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Is Your Web Content Smarter Than a Fifth Grader?

Should your law firm’s Web content be so basic that it could be understood by someone with a fifth-grade reading level? Or should your firm cater instead to a more sophisticated reader?

I recently asked members of our Search Marketing, Social Media and Content teams for their insights. The consensus: You can help your rankings and Web conversions by writing for both audiences.

What Is ‘Readability’? And How Do You Measure It?

First, let’s look at “readability,” or the ability of your target audience to read and understand your content. There are several tools you can use to assess readability. These include the Dale-Chall test, SMOG (Simple Measure of Gobbledygook) test and Gunning FOG (Frequency of Gobbledygook) test.

The Flesch-Kincaid test may be the best convenient one. Simply go to your Review tab in Microsoft Word and click on Spelling & Grammar. The test will put out two scores:

  • reading ease score between 0-100 and
  • reading level score with a number indicating the years of education your reader would need to comprehend your content.

The test takes into account the total number of syllables, words and sentences in your content piece. The higher your reading ease score, the lower your reading level score should be.

For example:

  • Under the legal doctrine of respondeat superior, employers (or masters) may be held liable in tort for the acts of their employees (or servants). Score: 41.4 / 13.4. (Suitable for a college sophomore.)
  • The law allows bosses to be sued for the acts of their workers. Score: 89.5 / 4.0. (Suitable for a fourth grader.)

High or Low?

The average reading level in America is seventh grade, and 1 in 5 adults in the U.S. can only read at or below a fifth-grade reading level. (This site has many other interesting literacy stats.)

So, it would make sense to feature content on your firm’s site that is low on the Flesch-Kincaid reading level scale. In other words, keep it plain and simple. Avoid “legalese.”

However, some in the Search Marketing field say the opposite when it comes to Google’s algorithms.

In December 2013, MathSight announced with “a 99.9% confidence level” that Google clearly uses the Flesch-Kincaid and Dale-Chall readability tests in its evaluation of linking content.

According to the researchers, Google favors Web pages with well-written, researched and “sophisticated content … So, for example, the lower the ratio of rare words to the total on offsite linking pages, the more detrimental those backlinks are to your SEO.”

In other words, the researchers found that content at a 13th-grade reading level would be considered a much more valuable link than content at a fourth-grade reading level.

This raises the question: Who should your content serve – the average reader or Google’s algorithms?

‘Write for People, Not Search Engines’

The response among our team members could not have been more clear.

“Write for people, not for search engines,” said Kenneth Harris, our Social Media Editor. “I think you can still write quality content that is easy to understand without being penalized.”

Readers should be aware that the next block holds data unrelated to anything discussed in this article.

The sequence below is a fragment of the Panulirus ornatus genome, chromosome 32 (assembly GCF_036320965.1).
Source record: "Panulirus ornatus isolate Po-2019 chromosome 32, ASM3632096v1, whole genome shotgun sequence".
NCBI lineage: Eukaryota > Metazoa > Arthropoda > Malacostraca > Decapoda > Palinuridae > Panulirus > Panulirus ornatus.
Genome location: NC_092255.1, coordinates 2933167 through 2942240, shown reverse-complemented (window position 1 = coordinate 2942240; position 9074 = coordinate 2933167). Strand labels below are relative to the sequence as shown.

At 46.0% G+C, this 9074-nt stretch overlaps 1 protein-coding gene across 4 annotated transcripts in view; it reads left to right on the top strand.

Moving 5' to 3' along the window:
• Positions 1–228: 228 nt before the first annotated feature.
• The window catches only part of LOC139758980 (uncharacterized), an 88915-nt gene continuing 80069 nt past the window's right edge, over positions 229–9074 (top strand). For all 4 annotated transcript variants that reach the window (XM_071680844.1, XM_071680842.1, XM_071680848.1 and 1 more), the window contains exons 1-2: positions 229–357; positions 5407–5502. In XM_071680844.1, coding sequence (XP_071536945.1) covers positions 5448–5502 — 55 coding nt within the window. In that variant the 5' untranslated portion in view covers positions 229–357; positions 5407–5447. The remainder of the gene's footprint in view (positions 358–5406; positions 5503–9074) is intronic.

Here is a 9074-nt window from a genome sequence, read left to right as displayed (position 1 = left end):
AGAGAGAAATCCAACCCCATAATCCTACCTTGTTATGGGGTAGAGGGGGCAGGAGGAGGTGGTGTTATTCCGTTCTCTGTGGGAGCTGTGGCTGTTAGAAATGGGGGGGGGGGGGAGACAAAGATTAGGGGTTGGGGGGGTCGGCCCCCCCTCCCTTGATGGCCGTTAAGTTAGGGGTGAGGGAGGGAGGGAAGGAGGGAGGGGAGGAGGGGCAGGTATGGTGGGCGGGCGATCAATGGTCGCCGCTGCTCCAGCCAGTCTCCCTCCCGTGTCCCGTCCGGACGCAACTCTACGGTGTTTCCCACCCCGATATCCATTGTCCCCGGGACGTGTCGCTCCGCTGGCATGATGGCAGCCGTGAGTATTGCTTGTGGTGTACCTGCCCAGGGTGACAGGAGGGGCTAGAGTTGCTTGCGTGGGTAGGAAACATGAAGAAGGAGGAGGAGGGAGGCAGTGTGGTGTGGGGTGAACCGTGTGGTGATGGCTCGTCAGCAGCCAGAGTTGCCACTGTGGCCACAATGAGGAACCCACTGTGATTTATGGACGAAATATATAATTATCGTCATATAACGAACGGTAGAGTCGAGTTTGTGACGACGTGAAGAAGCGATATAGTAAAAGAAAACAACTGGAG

Nik Donovic, our Offsite Content Advocate, agreed.

“If content doesn’t make sense to the average reader, chances are they won’t come back again even though Google might ‘understand’ you better,” he said. “I think hard-to-read text does the opposite of what one hopes it will.”

Appeal to Visitors with Different Backgrounds, Different Needs

Both Mike Dayton, our Manager of Content Services, and our Senior Content Strategist, Jason Giroux, suggested that focusing on different reader needs naturally leads to a mix of content.

For instance, most visitors come to a law firm website in need of legal services. They may have little knowledge of legal concepts. They may also have a range of academic backgrounds.

Those visitors may be best served with content that provides basic information and answers their potential questions. This content tends to also be more geared towards conversions.

However, other visitors may come to the site for research or other professional reasons. These could be law students, paralegals, journalists or other lawyers.

More in-depth, highly unique content can serve these visitors. This content may not be geared towards conversions. However, it can still establish authority and thought leadership. It may also generate links and Social Media mentions from other professionals.

“Indirectly, it could satisfy search engines looking for more complex writing,” Jason said.

J.R. Oakes, our Search Marketing Director, said that even individual pages can be both basic and complex. For instance, a graphic can break down an otherwise confusing topic, he said.

“Combining the idea of being helpful – not selling – while knowing your site has visitors from various educational backgrounds should influence you to make sure that a page can be helpful to all,” J.R. said.

The Takeaway

The bottom line is that you should be flexible, not formulaic. (There goes my Flesch-Kincaid score.) And you should always pay attention to the different visitors who are drawn to your law firm’s website.

Instead of being concerned about “readability,” the focus should be more on “likeability.”

As Nik said, “Relevance, quality and uniqueness are key with content so that it may be shared.”

© 1999 – 2023 Consultwebs.com, Inc.National Law Review, Volume IV, Number 50

About this Author

Guy Loranger, web content editor, google, analytics, Consultwebs
Web Content Editor

Guy Loranger is the Web Content Editor for Consultwebs.com. His role allows him to interact regularly with clients on developing website pages, press releases, blogs and other Web content that promotes their firm’s practice areas and enhances their search engine rankings.